Modify the smart contract so that each reference of first and last name, is no longer a type of string, but bytes16 instead as mentioned in above setInstructor() method

Deploying on Lite-Server

Your smart contract is ready to deploy, before deploying it, you need to install lite-server & MetaMask chrome plugin, which will allow you to connect to the Ropsten test network to more accurately simulate the experience of the dApp on the live Ethereum blockchain, So at this point you will turn off Ganache client to use Ropsten test network instead. Because of this, you have to install a lite-server in order for MetaMask to inject an instance of the Web3 API. If you do not, MetaMask will not work by just loading your index.html file into the browser straight from the hard drive.

Visit your console in the project folder you have been working in, and use npm to install the lite-server package:

npm install lite-server --save-dev

Note: If you have problems running this command as I did, make sure you are running your console as administrator.

Next, open up your code editor and inside of the package.json file, add this under scripts:

Now, you can run the following command to start the lite-server, which will automatically load the index.html file you have been working on, in your browser at a localhost address:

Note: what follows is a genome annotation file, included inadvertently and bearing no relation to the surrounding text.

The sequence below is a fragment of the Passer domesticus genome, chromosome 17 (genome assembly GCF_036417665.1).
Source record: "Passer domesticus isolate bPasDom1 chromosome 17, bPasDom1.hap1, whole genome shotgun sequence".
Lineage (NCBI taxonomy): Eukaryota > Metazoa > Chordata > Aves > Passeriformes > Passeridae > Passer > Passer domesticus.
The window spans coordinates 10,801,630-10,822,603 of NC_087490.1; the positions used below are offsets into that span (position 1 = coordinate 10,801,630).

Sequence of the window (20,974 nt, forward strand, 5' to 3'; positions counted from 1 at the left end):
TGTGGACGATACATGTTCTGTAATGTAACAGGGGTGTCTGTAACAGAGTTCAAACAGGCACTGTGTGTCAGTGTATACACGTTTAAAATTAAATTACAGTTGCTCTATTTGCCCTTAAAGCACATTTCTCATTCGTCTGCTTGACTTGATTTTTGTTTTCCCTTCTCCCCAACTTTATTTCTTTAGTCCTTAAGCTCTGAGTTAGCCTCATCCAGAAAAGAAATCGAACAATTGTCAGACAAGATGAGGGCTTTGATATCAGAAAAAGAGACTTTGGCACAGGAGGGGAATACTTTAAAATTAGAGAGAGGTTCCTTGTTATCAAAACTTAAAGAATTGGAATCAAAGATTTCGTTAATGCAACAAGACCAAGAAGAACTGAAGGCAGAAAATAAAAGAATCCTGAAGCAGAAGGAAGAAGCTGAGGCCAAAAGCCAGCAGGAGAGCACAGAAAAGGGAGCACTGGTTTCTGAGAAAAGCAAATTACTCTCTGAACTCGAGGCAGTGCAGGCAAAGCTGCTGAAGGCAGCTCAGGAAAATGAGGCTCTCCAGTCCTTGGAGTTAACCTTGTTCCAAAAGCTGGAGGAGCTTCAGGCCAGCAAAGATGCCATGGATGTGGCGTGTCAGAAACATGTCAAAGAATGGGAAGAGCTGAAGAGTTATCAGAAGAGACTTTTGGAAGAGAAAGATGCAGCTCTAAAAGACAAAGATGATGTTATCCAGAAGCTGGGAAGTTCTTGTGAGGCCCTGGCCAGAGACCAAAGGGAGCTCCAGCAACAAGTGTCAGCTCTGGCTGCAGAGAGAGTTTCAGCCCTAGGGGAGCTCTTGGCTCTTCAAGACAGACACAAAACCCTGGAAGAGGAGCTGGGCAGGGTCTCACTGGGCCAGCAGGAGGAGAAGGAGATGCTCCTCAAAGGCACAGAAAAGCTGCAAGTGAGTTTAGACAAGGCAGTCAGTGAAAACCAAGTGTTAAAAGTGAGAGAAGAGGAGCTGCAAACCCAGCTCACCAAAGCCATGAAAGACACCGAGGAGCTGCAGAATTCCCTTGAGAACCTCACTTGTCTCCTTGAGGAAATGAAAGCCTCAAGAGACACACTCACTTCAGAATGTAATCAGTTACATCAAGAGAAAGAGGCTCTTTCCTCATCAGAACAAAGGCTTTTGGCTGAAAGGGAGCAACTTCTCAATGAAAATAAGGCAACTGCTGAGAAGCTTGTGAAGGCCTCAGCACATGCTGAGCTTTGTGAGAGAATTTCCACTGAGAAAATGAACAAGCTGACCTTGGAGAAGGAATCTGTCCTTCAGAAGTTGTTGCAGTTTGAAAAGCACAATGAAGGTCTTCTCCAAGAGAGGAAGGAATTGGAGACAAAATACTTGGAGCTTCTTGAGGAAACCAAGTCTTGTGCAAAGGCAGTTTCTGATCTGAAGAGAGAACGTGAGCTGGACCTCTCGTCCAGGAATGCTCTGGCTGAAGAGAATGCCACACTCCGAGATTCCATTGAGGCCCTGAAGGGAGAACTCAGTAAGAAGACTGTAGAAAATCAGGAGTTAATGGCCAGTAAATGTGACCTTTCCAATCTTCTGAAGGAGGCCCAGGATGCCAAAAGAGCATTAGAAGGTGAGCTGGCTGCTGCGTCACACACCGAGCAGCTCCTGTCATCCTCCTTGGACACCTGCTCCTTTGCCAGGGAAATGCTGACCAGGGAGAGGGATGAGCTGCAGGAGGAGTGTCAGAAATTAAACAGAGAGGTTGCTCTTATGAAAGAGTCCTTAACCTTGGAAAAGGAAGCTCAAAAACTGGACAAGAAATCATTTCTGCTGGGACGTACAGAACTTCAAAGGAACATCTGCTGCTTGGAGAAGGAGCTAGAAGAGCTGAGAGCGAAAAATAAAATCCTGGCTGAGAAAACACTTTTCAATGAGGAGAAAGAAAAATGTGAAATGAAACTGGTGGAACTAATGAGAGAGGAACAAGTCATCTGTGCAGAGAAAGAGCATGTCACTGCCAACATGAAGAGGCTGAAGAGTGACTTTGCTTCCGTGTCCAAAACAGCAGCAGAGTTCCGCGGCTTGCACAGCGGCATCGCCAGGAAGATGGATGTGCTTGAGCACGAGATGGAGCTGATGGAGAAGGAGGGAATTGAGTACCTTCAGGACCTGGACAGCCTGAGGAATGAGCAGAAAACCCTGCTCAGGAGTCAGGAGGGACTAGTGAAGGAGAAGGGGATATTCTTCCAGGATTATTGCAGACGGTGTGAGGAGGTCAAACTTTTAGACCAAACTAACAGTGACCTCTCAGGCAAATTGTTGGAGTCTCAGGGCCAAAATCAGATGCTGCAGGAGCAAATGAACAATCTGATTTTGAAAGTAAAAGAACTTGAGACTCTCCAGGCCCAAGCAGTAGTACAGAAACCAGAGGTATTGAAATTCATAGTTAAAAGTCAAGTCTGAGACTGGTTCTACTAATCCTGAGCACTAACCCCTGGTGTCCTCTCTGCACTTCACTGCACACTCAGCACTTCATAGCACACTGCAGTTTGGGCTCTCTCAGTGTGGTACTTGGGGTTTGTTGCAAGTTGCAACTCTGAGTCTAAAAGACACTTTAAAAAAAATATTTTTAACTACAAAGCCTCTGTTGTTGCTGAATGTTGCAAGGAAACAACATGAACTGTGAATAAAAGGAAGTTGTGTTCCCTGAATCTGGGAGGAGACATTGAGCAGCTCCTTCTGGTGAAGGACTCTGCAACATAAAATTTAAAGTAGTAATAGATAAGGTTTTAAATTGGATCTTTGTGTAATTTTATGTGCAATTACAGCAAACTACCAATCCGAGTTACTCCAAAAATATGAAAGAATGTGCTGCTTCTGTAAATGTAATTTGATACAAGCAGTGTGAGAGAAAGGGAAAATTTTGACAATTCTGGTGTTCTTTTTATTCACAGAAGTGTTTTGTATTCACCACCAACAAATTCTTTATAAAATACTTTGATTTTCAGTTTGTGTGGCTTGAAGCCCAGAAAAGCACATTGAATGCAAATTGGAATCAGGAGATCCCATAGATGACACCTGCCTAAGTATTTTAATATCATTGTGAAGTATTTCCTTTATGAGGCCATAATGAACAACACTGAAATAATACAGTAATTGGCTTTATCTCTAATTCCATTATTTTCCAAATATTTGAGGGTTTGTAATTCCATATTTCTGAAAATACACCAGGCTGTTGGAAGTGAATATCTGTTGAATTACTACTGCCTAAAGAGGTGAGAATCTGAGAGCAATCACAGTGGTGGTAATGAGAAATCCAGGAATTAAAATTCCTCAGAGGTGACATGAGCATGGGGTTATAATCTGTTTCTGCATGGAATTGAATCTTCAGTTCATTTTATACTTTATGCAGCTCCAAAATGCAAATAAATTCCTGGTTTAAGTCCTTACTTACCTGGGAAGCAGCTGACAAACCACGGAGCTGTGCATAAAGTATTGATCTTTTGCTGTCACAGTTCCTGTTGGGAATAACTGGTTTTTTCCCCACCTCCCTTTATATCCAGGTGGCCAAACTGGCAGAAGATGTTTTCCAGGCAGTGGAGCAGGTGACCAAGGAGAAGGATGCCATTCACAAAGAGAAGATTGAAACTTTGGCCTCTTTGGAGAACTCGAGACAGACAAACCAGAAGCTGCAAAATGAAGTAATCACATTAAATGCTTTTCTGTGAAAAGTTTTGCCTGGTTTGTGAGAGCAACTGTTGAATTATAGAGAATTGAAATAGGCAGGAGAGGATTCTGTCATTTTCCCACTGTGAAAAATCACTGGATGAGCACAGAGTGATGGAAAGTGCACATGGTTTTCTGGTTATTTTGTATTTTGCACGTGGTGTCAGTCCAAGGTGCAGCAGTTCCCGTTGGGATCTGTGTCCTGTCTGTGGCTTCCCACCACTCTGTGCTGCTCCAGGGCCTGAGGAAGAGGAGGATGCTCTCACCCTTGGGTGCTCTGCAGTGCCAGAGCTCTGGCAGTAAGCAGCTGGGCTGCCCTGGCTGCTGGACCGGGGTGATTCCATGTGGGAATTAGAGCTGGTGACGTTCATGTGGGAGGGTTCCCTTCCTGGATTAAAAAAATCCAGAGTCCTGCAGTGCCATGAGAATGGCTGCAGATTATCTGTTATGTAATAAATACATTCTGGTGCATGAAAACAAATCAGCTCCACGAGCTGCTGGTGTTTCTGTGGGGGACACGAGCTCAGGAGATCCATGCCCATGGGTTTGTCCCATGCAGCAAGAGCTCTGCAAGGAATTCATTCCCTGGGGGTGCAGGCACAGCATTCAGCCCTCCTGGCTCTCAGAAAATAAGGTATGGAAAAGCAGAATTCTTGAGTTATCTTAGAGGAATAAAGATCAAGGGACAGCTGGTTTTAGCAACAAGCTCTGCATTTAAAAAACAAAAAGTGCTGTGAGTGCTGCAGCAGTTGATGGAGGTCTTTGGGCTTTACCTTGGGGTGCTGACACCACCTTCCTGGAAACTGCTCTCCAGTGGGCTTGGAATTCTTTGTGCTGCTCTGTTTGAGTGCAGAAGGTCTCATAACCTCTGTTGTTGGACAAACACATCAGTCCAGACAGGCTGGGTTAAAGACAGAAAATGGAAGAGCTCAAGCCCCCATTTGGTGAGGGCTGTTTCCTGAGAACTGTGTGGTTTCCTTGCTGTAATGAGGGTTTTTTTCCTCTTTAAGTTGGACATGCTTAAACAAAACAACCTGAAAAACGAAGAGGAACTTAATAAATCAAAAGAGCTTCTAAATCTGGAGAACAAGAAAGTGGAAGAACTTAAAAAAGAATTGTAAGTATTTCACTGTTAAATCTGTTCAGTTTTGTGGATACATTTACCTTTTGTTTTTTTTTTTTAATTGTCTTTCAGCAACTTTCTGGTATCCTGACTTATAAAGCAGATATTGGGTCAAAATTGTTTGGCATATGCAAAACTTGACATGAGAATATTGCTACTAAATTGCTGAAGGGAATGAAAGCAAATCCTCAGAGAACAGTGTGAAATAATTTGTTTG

Installing MetaMask

Going forward, you will use MetaMask, which is a chrome extension that brings Ethereum to your browser. It provides you with a wallet, and the ability to connect to different test networks, as well as the main Ethereum blockchain.

It provides you with a way to interact with decentralized apps by providing you with a way to manage multiple accounts on the live network and test network. It also allows you to sign/approve transactions that are initiated by your Web3 project.

Install the plugin and follow this guide to getting started with setting up the plugin for the first time. You want to get to the point at which you are logged in to the Ropsten test network. If you need to, you can click Buy, which will provide you with free test Ether for use in your project.

Deploying the Contract to the Ropsten Test Network

Since you have updated the contract, so, let’s go back to the Remix IDE and redeploy this contract.

Click on Run and change the Environment to Injected Web3.

This will use MetaMask’s injected Web3 instance, which will deploy the contract on the Ropsten test network. After moving back to index.html, again you need to update contract Address, ABI to reflect the changes and also updating the UI part a little bit:

As you are now using Ropsten test network on MetaMask instead using your own private-net on Ganache, therefore need to do some changes mentioned below:

After deployment lets run it on lite-server, now you see the results:

After pressing submit it will take some time depends upon the Gas price, higher for quick processing of the transaction.

here is the Full Solidity contract which you have deployed, just make sure at your end:

This was the last Article of this series, hope you enjoyed it.
Please reach out to me in case of any query contact@farhanhabib.com and also don’t forget to applaud if you like this Article. Thanks

Originally published at https://cfarhanhabib.medium.com on August 12, 2021.



Aion Digital

Aion is a financial technology company specializing in digital banking platforms. It is headquartered in Bahrain with business presence across the GCC.